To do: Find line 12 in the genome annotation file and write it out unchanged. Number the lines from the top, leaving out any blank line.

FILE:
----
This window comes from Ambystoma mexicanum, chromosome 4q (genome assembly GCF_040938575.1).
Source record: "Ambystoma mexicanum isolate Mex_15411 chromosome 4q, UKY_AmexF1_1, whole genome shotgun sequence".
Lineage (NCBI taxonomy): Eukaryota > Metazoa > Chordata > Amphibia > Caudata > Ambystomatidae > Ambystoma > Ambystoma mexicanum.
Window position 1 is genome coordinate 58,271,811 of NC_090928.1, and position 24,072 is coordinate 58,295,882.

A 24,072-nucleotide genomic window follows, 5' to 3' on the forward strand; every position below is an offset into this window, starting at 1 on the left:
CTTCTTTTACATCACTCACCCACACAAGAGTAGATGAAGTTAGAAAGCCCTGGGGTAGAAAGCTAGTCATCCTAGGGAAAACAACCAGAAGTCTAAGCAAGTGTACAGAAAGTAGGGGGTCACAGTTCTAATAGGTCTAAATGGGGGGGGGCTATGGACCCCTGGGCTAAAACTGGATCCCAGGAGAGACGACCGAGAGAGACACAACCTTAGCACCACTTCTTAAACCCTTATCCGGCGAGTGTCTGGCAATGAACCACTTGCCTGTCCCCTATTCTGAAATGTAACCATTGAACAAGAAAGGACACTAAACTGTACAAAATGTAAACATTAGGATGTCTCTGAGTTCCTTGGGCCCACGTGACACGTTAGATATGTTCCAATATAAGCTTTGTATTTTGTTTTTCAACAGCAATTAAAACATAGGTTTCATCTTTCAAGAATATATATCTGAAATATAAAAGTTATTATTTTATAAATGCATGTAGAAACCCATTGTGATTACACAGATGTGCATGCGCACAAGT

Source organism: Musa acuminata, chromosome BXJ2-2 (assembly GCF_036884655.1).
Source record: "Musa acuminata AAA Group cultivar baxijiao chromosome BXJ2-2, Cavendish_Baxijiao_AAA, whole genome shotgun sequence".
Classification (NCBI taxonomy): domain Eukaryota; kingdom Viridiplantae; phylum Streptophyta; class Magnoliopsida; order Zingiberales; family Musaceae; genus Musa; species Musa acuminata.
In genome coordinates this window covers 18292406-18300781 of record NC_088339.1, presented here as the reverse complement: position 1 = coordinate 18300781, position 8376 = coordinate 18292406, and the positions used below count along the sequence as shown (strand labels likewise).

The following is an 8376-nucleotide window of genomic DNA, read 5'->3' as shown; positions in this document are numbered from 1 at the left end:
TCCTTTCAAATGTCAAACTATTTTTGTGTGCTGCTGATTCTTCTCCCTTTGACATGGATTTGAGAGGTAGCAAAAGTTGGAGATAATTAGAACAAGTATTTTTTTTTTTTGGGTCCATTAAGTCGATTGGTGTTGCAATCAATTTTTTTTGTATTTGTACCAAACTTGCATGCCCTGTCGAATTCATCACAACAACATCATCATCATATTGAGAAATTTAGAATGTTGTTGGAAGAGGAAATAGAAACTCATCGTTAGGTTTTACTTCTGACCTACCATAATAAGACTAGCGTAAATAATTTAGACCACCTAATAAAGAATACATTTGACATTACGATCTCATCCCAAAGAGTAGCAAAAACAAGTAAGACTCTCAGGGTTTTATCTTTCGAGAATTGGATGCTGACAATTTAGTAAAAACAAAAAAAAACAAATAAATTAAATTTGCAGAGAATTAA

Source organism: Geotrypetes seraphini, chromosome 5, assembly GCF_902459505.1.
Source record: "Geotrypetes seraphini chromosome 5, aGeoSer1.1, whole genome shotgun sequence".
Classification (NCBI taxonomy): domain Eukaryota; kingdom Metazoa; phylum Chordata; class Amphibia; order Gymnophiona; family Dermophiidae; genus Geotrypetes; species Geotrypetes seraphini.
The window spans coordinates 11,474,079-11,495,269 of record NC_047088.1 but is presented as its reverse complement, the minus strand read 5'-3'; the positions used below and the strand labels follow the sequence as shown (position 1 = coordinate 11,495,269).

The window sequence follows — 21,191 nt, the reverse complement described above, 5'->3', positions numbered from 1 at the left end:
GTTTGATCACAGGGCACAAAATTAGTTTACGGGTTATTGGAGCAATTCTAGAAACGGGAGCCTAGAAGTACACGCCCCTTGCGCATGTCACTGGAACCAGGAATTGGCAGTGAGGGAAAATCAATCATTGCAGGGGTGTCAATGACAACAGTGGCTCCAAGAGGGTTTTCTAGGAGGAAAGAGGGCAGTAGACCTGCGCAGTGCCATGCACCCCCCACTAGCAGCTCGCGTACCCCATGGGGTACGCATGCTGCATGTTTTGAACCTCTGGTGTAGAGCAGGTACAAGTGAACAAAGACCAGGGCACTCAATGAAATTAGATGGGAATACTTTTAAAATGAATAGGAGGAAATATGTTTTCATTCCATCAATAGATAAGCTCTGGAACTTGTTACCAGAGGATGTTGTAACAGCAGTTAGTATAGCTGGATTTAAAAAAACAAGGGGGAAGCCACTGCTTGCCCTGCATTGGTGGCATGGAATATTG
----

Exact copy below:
TCCTTTCAAATGTCAAACTATTTTTGTGTGCTGCTGATTCTTCTCCCTTTGACATGGATTTGAGAGGTAGCAAAAGTTGGAGATAATTAGAACAAGTATTTTTTTTTTTTGGGTCCATTAAGTCGATTGGTGTTGCAATCAATTTTTTTTGTATTTGTACCAAACTTGCATGCCCTGTCGAATTCATCACAACAACATCATCATCATATTGAGAAATTTAGAATGTTGTTGGAAGAGGAAATAGAAACTCATCGTTAGGTTTTACTTCTGACCTACCATAATAAGACTAGCGTAAATAATTTAGACCACCTAATAAAGAATACATTTGACATTACGATCTCATCCCAAAGAGTAGCAAAAACAAGTAAGACTCTCAGGGTTTTATCTTTCGAGAATTGGATGCTGACAATTTAGTAAAAACAAAAAAAAACAAATAAATTAAATTTGCAGAGAATTAA